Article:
The success of today's students will determine our nation's destiny. America's economic strength and standing in the world economy are directly linked to our ability to equip students with the knowledge and skills to succeed in the 21st-century economy.
However, Greg Forster, posting on Jay P. Greene's blog, that instead of making a case for national standards, Bush and Klein were actually making a case against them. In "Confusion of National Standards," Forster asks:
Bush and Klein argue that standards are being set nationally (in “common”) but pedagogy isn’t. Once again, let’s leave aside the reality that you can’t have national (common) standards while preserving freedom and diversity of pedagogy. Let’s pretend you can set national standards and then let a thousand flowers bloom on pedagogy. Why do it? Why is it valuable to set a single national (common) standard? The article’s title promises an answer to that question, but the article doesn’t deliver.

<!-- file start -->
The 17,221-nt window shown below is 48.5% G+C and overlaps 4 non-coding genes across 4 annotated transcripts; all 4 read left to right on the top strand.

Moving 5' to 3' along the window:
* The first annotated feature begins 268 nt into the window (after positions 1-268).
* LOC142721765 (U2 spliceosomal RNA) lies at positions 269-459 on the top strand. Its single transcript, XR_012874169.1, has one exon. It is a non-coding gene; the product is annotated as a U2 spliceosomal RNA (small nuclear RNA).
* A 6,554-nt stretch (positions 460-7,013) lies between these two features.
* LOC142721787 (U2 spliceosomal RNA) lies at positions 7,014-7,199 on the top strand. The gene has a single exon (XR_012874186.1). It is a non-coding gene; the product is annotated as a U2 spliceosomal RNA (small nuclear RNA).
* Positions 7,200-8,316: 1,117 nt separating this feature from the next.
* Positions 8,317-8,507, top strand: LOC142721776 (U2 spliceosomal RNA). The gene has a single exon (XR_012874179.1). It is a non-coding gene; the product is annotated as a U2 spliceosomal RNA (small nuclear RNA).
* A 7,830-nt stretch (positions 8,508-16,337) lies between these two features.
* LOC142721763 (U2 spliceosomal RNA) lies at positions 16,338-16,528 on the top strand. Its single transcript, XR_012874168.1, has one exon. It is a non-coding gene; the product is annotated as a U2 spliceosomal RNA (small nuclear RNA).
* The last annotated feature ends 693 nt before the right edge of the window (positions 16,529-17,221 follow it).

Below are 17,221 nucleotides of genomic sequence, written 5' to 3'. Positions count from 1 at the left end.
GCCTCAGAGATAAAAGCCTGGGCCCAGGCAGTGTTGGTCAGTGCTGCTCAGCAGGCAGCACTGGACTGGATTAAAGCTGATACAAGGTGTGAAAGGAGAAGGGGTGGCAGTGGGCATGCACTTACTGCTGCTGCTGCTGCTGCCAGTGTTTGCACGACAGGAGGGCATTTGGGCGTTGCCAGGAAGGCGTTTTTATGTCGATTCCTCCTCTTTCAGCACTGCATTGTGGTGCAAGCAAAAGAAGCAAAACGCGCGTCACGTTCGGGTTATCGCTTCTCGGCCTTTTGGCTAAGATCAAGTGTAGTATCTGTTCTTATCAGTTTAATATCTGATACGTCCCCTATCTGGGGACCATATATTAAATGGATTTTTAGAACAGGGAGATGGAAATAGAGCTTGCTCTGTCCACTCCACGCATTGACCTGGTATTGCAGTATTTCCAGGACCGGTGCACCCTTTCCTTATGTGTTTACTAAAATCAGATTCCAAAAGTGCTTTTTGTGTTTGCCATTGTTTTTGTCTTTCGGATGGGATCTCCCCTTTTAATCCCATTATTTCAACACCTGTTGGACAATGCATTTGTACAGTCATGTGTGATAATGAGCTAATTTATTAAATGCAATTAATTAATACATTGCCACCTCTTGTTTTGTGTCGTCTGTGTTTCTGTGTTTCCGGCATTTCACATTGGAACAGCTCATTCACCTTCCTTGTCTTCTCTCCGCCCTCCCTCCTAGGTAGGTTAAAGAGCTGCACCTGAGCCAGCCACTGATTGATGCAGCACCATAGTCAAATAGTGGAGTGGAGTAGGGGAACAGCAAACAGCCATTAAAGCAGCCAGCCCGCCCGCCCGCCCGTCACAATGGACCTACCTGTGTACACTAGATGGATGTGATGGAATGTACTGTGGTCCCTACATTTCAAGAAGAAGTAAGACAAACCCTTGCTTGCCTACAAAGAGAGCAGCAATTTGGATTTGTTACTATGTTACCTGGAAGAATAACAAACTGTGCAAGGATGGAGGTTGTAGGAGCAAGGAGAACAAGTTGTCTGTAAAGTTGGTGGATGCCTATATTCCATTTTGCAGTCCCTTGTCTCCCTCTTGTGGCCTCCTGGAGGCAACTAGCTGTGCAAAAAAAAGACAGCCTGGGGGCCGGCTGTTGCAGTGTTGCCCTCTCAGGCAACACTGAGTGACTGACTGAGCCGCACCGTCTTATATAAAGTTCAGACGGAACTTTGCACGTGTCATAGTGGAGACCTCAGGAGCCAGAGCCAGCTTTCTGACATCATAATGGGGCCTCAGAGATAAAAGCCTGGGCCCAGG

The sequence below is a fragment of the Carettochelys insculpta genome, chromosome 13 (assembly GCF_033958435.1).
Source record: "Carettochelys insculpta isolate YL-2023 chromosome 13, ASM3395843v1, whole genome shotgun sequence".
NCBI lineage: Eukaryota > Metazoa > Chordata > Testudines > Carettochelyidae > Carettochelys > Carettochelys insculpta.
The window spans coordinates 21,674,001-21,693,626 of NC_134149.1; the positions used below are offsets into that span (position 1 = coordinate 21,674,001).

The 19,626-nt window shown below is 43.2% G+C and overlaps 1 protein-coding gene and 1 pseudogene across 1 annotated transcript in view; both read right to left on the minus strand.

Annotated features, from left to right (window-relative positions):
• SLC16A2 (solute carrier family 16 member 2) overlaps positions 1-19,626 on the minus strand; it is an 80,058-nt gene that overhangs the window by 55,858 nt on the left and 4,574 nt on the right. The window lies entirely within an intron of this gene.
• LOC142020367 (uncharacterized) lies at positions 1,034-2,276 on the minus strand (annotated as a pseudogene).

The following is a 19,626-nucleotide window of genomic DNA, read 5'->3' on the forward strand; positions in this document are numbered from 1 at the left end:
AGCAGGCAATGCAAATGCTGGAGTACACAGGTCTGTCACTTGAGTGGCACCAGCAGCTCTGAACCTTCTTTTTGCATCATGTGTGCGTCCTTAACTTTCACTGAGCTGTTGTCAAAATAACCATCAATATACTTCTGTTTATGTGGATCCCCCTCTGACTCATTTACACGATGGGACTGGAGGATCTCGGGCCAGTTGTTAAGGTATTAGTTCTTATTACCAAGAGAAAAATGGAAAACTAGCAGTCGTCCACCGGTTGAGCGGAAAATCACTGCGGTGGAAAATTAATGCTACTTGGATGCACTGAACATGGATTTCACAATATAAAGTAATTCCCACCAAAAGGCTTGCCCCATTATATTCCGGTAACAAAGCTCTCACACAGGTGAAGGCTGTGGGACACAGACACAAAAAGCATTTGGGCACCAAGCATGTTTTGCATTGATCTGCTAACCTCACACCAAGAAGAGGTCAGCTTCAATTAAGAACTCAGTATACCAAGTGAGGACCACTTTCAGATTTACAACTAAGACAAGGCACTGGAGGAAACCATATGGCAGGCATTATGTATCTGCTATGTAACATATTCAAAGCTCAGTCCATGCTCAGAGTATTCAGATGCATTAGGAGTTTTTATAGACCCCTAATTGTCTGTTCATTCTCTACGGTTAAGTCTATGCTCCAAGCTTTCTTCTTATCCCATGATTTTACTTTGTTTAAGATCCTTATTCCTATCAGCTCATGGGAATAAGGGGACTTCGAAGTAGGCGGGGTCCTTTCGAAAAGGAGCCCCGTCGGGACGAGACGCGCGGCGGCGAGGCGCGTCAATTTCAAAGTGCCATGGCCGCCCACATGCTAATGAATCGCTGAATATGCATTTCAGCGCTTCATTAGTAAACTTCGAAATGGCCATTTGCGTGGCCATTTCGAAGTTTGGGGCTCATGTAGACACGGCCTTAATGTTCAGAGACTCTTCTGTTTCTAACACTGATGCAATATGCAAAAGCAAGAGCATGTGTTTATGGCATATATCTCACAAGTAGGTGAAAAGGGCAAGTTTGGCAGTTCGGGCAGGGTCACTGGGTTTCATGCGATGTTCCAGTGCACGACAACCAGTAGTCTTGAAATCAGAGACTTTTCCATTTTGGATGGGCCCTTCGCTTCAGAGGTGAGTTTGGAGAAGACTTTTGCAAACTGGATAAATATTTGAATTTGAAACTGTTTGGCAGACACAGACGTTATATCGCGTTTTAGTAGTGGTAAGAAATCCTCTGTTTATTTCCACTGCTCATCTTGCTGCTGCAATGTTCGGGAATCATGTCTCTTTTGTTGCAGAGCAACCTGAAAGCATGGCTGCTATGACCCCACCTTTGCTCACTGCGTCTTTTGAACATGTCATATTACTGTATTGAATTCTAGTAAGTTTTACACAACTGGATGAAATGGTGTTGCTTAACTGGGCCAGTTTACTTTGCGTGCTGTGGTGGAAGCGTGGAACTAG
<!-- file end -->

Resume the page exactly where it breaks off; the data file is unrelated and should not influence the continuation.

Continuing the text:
Read more here.
Equally interesting are the posted comments including this one:
"Joel Klein is the new education czar (CEO of the educational division) for News Corp, the parent company of WSJ. Those who have the media in their hands and foundation/government money behind them, plus other like-minded contacts in high places, exert an incredible amount of influence over education policy and funding. The WSJ op-ed by Bush & Klein made no case whatsoever to the rational person, as circular logic built on false premises is a conduit to deception."
For a fact-based review of the Common Core Standards initiative, go to the Truth in American Education here. This four-page document provides pertinent information so that non-educators can understand. Read it and decide for yourself.